How to fundamentally remodel your brain…
So the scientists next gently placed the remaining mice in ice-cold water for five minutes. Mice do not enjoy cold water. They find immersion stressful and anxiety-inducing, although it is not life-threatening.
Then the scientists checked these animals’ brains. They were looking for markers, known as immediate early genes, that indicate a neuron has recently fired.
They found them, in profusion. In both the physically fit and the sedentary mice, large numbers of the excitable cells had fired in response to the cold bath. Emotionally, the animals had become fired up by the stress.
But with the runners, it didn’t last long. Their brains, unlike those of the sedentary animals, showed evidence that the shushing neurons also had been activated in large numbers, releasing GABA, calming the excitable neurons’ activity and presumably keeping unnecessary anxiety at bay.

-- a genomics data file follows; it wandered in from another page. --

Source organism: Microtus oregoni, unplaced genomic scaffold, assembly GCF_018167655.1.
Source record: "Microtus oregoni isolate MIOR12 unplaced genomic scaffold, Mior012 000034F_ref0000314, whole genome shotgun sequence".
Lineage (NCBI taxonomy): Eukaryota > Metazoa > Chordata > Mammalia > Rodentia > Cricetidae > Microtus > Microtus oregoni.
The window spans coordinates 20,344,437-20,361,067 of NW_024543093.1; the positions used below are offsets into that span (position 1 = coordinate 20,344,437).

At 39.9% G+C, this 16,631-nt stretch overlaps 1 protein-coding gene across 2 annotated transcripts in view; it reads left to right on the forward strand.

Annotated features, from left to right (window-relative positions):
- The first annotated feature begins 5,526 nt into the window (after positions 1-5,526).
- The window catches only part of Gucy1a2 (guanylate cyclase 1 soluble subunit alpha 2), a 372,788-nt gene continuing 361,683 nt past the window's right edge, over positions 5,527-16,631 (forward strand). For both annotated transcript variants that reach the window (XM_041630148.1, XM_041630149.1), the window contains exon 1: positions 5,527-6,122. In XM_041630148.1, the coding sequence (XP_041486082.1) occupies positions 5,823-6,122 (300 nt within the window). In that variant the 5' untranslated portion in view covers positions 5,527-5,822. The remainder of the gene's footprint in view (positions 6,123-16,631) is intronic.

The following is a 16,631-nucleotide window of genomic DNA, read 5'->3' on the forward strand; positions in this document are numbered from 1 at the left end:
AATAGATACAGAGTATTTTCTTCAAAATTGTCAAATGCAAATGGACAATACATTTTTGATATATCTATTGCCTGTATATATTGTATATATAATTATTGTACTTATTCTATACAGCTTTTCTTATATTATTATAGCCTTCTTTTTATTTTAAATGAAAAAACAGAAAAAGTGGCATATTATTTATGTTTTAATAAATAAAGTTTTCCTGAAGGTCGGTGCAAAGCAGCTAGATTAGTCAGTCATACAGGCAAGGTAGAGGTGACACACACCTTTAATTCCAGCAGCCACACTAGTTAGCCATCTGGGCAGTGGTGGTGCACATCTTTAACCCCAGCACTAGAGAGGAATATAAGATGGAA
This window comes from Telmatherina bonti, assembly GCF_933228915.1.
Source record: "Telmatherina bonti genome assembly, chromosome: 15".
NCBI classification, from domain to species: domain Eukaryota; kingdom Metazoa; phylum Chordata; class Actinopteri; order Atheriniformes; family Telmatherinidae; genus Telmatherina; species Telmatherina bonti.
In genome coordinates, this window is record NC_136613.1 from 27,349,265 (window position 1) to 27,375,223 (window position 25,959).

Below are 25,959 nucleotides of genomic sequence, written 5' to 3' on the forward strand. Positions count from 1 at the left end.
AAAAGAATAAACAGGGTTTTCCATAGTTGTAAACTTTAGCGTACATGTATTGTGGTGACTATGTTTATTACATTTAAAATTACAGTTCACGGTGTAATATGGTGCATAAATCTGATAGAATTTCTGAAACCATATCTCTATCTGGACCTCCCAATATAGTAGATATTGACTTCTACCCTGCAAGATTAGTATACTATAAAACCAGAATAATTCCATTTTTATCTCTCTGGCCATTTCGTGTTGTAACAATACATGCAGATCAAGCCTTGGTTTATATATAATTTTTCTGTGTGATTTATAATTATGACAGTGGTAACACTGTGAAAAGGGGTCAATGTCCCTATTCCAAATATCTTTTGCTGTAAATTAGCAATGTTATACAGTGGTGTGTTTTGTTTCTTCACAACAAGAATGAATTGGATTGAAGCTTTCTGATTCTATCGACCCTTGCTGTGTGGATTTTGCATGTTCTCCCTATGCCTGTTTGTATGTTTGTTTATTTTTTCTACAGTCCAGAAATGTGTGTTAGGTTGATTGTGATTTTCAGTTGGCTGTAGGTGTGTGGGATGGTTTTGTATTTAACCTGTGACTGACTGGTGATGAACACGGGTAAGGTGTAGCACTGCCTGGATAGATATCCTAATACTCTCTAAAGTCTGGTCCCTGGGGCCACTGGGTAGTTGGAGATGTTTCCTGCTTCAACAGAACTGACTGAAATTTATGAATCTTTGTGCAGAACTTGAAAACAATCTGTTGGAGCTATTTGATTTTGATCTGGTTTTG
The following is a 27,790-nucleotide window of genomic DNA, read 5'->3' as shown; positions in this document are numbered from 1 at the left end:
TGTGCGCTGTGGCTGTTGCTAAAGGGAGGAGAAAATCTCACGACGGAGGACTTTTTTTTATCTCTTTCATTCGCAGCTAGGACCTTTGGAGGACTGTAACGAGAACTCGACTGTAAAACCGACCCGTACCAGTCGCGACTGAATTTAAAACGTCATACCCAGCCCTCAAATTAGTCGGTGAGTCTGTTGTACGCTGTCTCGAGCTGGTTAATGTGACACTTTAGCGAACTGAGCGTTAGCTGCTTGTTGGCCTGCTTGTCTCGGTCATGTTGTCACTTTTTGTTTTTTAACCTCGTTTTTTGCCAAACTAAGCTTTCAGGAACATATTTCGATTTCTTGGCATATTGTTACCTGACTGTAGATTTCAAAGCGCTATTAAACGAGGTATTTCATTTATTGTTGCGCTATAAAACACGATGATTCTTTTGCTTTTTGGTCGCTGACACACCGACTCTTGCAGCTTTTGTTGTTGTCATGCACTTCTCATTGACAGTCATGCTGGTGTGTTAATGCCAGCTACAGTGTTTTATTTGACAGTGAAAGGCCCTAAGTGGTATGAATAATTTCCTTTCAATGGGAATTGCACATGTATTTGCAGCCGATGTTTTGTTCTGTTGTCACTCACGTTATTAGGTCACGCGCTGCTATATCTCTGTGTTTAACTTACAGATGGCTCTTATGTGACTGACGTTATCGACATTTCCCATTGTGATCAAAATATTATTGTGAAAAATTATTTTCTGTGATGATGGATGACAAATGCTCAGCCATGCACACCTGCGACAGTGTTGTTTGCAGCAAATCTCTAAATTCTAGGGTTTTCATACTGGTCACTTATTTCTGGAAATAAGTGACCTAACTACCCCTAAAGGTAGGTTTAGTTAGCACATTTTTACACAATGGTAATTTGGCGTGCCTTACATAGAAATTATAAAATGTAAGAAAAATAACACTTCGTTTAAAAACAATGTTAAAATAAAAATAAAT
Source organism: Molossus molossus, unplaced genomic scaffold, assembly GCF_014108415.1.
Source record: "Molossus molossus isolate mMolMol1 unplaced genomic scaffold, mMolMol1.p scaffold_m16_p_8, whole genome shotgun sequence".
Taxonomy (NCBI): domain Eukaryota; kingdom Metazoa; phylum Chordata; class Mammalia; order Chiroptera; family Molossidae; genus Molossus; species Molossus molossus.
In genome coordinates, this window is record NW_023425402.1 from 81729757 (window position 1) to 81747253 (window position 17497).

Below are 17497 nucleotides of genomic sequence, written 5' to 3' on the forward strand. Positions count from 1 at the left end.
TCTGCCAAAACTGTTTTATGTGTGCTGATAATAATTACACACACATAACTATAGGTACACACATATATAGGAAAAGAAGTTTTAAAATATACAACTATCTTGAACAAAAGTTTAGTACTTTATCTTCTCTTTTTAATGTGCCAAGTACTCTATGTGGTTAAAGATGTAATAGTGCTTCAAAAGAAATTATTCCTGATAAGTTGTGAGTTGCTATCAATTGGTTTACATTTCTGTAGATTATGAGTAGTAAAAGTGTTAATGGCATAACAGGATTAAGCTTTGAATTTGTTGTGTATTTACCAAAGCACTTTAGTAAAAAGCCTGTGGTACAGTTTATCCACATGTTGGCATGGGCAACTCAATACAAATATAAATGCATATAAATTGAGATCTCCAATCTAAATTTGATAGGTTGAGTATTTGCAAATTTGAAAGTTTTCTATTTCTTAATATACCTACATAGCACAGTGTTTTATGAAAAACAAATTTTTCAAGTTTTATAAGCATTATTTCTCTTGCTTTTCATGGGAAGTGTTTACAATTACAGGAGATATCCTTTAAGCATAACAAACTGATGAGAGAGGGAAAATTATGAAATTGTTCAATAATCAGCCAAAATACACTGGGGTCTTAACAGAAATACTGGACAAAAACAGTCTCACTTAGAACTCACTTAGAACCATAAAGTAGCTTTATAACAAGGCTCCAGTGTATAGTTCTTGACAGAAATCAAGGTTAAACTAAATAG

In effect, the runners’ brains had responded to the relatively minor stress of a cold bath with a quick rush of worry and a concomitant, overarching calm.
What all of this suggests, says Elizabeth Gould, director of the Gould Lab at Princeton, who wrote the paper with her graduate student Timothy Schoenfeld, now at the National Institute of Mental Health, and others, “is that the hippocampus of runners is vastly different from that of sedentary animals. Not only are there more excitatory neurons and more excitatory synapses, but the inhibitory neurons are more likely to become activated, presumably to dampen the excitatory neurons, in response to stress.”
We’ve known for years that athletes can survive stress and damage that would easily kill most people. Now, we know why…